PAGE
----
A combination of Malay, Bahasa Indonesia and English, Iris Rasa offers viewers a glimpse into the complex intersectional identities of Singapore’s diaspora. Fluid, ambiguous and multi-layered – these are some words that come to mind whilst reflecting on this.

Similarly, there are various ways to interpret Iris Rasa. When read in Bahasa Indonesia, the first word Iris [ɪrɪs] means to slice, unveiling the layers within, our reference to the multilayered nature of identity.  Whereas Iris [ˈaɪərɪs] in English means the coloured portion of the eye, which refers to the aim of our project; to give the reader a view into one's layered identity.  

The second word, Rasa [rasa], is taken from Malay and Bahasa Indonesia, meaning one's feelings, as we believe feelings to be the primary drive when it comes to one's identity.

Together, Iris Rasa means the slices of feelings. It hopes to lend a lens which glimpses into the complex nature of intersectional identity in Singapore's diasporic.

The history of Singapore as an immigration hub in Southeast Asia has made it a key migration corridor, especially among the diaspora from Southeast Asia, South Asia and East Asia. Post-colonial Singapore is home to a microcosm of diasporic communities that have adapted and assimilated into Singaporean society. While diasporas tend to be grouped together in broadly held conceptions, they are not monolithic. Rather, they should be recognised for their distinct cultures and traditions that are expressed through various means such as dress. Dress, which includes modifications and supplements to one’s body, is not only a medium for self-expression but also a response to one’s socio-cultural environment.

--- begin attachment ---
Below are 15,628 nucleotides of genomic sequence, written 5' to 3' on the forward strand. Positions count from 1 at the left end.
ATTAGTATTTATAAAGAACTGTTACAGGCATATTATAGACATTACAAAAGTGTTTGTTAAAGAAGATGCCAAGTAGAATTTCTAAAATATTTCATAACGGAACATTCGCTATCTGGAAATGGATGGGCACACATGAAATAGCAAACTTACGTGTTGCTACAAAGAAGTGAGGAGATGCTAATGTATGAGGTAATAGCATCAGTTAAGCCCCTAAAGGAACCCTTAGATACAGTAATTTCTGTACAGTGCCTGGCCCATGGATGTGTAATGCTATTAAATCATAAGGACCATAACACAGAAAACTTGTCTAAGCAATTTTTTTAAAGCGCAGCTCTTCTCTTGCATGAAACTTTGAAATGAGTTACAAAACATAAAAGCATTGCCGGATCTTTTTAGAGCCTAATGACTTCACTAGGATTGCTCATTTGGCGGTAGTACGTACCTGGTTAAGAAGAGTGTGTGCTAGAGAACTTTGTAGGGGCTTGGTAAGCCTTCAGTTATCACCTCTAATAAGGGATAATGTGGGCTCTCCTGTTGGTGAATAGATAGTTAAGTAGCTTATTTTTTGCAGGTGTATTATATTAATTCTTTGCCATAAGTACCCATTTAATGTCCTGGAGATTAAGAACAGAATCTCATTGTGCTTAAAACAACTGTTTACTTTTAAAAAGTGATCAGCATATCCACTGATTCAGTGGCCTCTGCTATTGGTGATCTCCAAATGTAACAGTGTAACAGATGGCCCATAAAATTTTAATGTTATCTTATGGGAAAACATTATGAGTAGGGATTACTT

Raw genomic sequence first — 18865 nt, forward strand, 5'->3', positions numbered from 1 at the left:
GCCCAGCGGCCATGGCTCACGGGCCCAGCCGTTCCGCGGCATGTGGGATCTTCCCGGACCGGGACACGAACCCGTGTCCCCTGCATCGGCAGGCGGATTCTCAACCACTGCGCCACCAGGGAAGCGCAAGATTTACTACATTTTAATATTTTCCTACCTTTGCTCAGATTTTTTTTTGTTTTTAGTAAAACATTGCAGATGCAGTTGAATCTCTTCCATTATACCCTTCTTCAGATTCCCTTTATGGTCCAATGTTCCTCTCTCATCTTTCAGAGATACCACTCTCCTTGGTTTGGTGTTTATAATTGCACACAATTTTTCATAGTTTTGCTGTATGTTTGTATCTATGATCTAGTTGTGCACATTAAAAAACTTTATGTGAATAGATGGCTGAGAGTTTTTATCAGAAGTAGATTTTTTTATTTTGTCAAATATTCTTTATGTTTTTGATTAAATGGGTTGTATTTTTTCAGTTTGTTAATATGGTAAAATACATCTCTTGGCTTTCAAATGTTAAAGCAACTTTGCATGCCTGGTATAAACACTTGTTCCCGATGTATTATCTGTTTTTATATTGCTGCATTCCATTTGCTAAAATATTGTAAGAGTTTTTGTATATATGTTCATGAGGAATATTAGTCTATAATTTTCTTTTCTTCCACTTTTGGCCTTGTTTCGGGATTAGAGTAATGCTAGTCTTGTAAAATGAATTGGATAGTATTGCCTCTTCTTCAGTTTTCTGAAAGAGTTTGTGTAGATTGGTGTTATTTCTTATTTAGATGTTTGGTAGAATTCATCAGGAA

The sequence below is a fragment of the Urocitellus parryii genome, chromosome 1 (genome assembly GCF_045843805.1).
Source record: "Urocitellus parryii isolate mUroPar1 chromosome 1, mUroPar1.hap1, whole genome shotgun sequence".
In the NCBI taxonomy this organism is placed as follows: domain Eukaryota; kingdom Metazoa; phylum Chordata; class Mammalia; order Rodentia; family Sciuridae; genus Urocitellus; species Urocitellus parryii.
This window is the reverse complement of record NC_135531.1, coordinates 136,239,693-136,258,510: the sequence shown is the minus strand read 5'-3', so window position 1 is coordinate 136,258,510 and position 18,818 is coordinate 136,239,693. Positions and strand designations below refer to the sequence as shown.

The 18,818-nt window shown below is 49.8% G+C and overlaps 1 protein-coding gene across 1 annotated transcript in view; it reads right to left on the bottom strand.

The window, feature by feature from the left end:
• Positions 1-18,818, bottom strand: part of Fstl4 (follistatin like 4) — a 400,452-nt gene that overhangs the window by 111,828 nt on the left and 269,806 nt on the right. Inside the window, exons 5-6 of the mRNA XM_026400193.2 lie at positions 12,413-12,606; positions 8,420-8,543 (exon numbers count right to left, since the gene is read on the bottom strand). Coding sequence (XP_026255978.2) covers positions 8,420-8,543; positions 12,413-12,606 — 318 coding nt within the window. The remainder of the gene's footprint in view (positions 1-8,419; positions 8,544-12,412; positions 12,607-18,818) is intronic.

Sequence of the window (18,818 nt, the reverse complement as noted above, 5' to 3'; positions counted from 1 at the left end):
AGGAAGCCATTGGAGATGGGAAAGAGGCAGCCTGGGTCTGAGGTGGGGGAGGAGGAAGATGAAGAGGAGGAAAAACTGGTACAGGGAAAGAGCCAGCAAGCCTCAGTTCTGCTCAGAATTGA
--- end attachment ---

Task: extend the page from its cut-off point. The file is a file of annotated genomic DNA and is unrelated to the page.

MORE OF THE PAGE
Since new generations have been formed within or even across different diasporas, people have now come to embrace a multitude of identities despite sharing the same ancestry. This, coupled with globalisation, has lowered the borders and boundaries of cultures, which has led to traditions being shared, emulated and reinterpreted by a wider community. As Singapore’s cultural identity continues to evolve, it is worthwhile to question how diasporic communities can meet the demands of globalism as well as the desire to preserve one’s heritage through their self-expression. In doing so, it is possible that they are able to offer a new, more diverse vision of Singapore’s fashion identity.